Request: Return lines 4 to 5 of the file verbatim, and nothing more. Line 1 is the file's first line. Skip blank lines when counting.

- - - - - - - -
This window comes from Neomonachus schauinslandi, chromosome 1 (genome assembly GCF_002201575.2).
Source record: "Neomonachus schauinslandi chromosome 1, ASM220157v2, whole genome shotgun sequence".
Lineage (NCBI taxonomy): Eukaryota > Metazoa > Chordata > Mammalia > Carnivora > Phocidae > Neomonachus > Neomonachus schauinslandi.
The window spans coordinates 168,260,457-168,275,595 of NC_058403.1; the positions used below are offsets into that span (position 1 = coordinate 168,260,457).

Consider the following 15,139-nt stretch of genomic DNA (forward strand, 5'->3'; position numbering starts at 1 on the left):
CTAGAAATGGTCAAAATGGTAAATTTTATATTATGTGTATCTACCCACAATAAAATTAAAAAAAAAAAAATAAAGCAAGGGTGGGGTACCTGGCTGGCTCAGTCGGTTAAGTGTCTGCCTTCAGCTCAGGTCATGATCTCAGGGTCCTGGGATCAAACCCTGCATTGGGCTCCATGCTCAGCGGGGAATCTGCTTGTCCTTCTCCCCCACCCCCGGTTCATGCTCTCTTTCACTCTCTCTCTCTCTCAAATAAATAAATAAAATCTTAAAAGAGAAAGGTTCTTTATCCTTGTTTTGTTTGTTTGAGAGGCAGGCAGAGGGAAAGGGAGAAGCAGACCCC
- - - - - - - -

The window spans coordinates 168,260,457-168,275,595 of NC_058403.1; the positions used below are offsets into that span (position 1 = coordinate 168,260,457).

Consider the following 15,139-nt stretch of genomic DNA (forward strand, 5'->3'; position numbering starts at 1 on the left):